KTTH

Carbon cap, federal dollars allow state Dems to move on progressive transportation policy

Feb 14, 2022, 5:09 AM | Updated: 9:10 am

transportation...

The Burke-Gilman Trail underneath I-5 (Flickr)

(Flickr)

Last week, House and Senate Democrats unveiled their transportation package for the 2022 session, called “Move Ahead Washington.” The $16 billion spending package emphasizes funding for mass transit, car alternative transportation infrastructure, and high speed rail, and broadly aligns with carbon deduction policy goals, borrowing much of its funding from the state’s Climate Commitment Act.

Washington Democrats unveil expansive $16 billion transportation package

Democrats in Olympia have tried for years to pass transportation budget packages that align with progressive policy. In last year’s session, former Senate Transportation Chair Steve Hobbs failed to broker a transportation spending deal largely funded through bond issuances backed by gas taxes. The creation of state debt requires a congressional supermajority.

This time around, Democrats are sourcing much of the transportation funds ($5.4 billion) through the aforementioned climate act — the carbon pricing initiative signed into law last year — as well as through federal transportation spending dollars (The Federal Infrastructure Investment and Jobs Act signed into law in November).

“This has been crazy,” Rep. Andrew Barkis (R-2nd District) told KTTH’s Jason Rantz Show. “There’s been talk of a transportation package for two years. And in that entire time, there has never been a formal meeting with the Four Corners in the Senate and the House to actually talk and negotiate about some kind of a plan. The Democrats just went out on their own this time and started doing that.”

Barkis is the House Transportation Committee leader.

Move Ahead Washington invests $3 billion in public transportation systems, $1.3 billion in four new hybrid electric ferries, $1.2 billion on active transportation programs and initiatives to support cycling and pedestrian safety, and $2.6 billion to facilitate fish passage with culvert replacements. Roughly $4 billion is spent on new and existing highway projects, including the notable I-5 Columbia River Bridge projects and U.S. Route 2 Trestle. A flat $3 billion is spent on highway preservation and maintenance.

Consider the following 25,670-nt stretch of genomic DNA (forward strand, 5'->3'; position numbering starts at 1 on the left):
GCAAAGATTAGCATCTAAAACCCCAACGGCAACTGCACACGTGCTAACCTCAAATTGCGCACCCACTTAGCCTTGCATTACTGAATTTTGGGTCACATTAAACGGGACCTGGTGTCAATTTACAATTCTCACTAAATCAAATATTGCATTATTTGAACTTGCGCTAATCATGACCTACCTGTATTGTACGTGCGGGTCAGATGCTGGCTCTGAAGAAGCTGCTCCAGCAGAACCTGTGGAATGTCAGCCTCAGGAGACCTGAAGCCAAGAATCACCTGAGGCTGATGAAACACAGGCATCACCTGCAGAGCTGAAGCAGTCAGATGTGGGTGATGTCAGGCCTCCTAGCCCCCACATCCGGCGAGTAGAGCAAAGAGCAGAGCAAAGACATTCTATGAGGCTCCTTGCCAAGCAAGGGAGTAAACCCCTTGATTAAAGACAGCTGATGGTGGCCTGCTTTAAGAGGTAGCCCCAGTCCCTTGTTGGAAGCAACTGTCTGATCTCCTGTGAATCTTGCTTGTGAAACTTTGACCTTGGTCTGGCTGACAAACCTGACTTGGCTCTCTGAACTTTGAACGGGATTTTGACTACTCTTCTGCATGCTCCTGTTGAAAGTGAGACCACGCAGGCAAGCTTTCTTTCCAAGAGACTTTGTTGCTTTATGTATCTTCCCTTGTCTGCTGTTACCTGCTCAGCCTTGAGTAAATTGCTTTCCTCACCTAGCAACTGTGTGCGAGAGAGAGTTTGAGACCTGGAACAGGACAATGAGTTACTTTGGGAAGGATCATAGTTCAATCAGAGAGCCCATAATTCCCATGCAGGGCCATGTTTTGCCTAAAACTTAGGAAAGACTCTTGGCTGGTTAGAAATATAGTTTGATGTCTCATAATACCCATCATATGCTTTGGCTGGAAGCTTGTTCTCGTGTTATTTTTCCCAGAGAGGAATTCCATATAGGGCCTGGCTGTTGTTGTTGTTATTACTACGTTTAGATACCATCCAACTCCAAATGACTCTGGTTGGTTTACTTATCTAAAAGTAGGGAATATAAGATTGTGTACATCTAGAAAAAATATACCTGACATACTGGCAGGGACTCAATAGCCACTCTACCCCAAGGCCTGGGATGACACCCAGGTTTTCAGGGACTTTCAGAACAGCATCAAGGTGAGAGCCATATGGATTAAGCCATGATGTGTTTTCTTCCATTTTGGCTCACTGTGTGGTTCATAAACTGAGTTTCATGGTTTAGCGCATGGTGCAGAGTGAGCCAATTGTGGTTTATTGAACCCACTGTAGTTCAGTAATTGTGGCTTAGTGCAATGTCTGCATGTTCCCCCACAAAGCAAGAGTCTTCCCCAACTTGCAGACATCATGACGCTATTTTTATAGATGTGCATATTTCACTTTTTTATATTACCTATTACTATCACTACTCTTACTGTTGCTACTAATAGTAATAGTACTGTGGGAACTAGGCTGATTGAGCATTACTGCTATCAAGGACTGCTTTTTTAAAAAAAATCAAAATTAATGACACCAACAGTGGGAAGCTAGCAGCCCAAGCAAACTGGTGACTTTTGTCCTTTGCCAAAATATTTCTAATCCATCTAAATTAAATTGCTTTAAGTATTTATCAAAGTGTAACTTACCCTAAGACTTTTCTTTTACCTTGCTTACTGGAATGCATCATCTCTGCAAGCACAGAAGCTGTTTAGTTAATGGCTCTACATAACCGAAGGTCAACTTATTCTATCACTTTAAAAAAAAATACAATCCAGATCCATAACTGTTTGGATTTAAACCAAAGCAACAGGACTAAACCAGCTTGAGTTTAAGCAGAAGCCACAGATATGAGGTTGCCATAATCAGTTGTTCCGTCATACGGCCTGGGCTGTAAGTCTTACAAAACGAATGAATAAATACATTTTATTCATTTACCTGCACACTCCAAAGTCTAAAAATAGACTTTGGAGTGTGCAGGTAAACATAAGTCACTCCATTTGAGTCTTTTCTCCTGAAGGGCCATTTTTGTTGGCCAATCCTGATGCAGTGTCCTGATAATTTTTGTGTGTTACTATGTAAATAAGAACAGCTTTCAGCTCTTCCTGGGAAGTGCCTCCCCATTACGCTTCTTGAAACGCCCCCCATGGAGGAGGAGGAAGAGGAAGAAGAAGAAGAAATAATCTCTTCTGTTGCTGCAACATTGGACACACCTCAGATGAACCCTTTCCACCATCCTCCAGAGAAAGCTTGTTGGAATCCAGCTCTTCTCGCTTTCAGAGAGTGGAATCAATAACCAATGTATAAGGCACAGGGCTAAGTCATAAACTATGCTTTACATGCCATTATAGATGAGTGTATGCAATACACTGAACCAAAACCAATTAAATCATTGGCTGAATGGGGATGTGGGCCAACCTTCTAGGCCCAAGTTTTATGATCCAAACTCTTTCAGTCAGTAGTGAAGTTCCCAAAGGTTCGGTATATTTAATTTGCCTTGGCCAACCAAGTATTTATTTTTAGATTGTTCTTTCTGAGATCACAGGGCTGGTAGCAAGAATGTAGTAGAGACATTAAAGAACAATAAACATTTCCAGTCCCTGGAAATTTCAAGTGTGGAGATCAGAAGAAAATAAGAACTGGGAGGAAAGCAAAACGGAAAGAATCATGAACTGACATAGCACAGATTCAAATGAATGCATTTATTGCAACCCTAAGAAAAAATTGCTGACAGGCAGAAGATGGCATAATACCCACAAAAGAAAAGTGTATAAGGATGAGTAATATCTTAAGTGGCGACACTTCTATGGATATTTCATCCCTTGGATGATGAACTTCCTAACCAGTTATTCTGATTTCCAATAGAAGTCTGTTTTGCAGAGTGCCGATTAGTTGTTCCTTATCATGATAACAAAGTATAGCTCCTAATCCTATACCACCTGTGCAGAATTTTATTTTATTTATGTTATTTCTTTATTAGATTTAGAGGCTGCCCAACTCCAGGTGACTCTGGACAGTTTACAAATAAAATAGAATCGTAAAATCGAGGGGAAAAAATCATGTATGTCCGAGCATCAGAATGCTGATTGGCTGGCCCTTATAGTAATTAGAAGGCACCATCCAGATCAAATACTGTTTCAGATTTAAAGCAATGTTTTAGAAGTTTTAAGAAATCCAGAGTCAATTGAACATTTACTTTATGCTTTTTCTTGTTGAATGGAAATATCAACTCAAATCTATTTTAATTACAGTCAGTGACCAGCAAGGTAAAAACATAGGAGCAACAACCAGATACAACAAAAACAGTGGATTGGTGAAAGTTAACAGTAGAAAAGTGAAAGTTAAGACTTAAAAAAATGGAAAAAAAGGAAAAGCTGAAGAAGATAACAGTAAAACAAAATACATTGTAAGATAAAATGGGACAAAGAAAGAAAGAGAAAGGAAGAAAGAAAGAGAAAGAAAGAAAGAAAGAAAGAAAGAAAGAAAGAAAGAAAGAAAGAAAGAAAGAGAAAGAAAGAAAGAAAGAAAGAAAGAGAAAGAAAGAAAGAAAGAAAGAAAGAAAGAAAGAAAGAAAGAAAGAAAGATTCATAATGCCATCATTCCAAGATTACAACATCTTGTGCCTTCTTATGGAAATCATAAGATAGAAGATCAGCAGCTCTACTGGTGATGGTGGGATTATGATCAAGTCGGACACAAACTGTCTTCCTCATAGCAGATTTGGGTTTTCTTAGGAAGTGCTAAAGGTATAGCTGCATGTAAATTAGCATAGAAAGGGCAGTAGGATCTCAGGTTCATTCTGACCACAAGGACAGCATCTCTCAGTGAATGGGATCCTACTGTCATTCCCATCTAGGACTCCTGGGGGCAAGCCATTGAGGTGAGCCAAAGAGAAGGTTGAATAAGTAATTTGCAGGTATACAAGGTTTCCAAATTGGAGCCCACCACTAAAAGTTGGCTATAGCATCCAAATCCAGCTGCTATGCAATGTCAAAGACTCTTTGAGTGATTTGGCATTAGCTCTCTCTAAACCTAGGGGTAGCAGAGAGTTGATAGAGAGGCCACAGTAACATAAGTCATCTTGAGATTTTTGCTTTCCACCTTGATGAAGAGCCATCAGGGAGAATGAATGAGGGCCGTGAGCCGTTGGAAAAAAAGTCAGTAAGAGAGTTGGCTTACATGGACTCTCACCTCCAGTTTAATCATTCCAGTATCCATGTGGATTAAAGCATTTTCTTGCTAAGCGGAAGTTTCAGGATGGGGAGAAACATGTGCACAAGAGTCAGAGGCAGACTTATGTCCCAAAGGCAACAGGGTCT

“It just tells me that they have an agenda, and they are going to push for their priorities,” Rep. Barkis continued. “This is what they want. When you look at the governor’s climate plans, it aligns with the majority’s plans for what they envision transportation to be.”

“We’ve got [funding] to build more bike and pedestrian paths and active transportation, all these things are going to reduce carbon,” Barkis added. “But in the meanwhile, you’re not reducing congestion, you’re not adding capacity, you’re not taking care of the maintenance backlog. You know, more people are sitting in their cars for longer or polluting more when they’re sitting there.”

As Senate Bills 5974 and 5975, and House Bills 2118 and 2119 — which make up Move Ahead Washington — push forward in the coming weeks, Barkis noted Republicans’ primary concerns with the legislation pieces.

“Our big concern is, if we are going to move away from the gas tax, and if this is going to supplant that as a new way to fund our transportation system, then it needs to be either or, not in addition to,” he said.

“The other thing is, it must be protected funds under the 18th Amendment to make sure that those dollars go towards our roads and infrastructure,” he noted. “… If you look at this bill, as it was presented, very clearly, they do not want it to go to the 18th Amendment, they want to have all that money come in so they can spend it on their utopian vision: multimodal transit, everybody on a bus.”

Jason Rantz on AM 770 KTTH
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Carbon cap, federal dollars allow state Dems to move on progressive transportation policy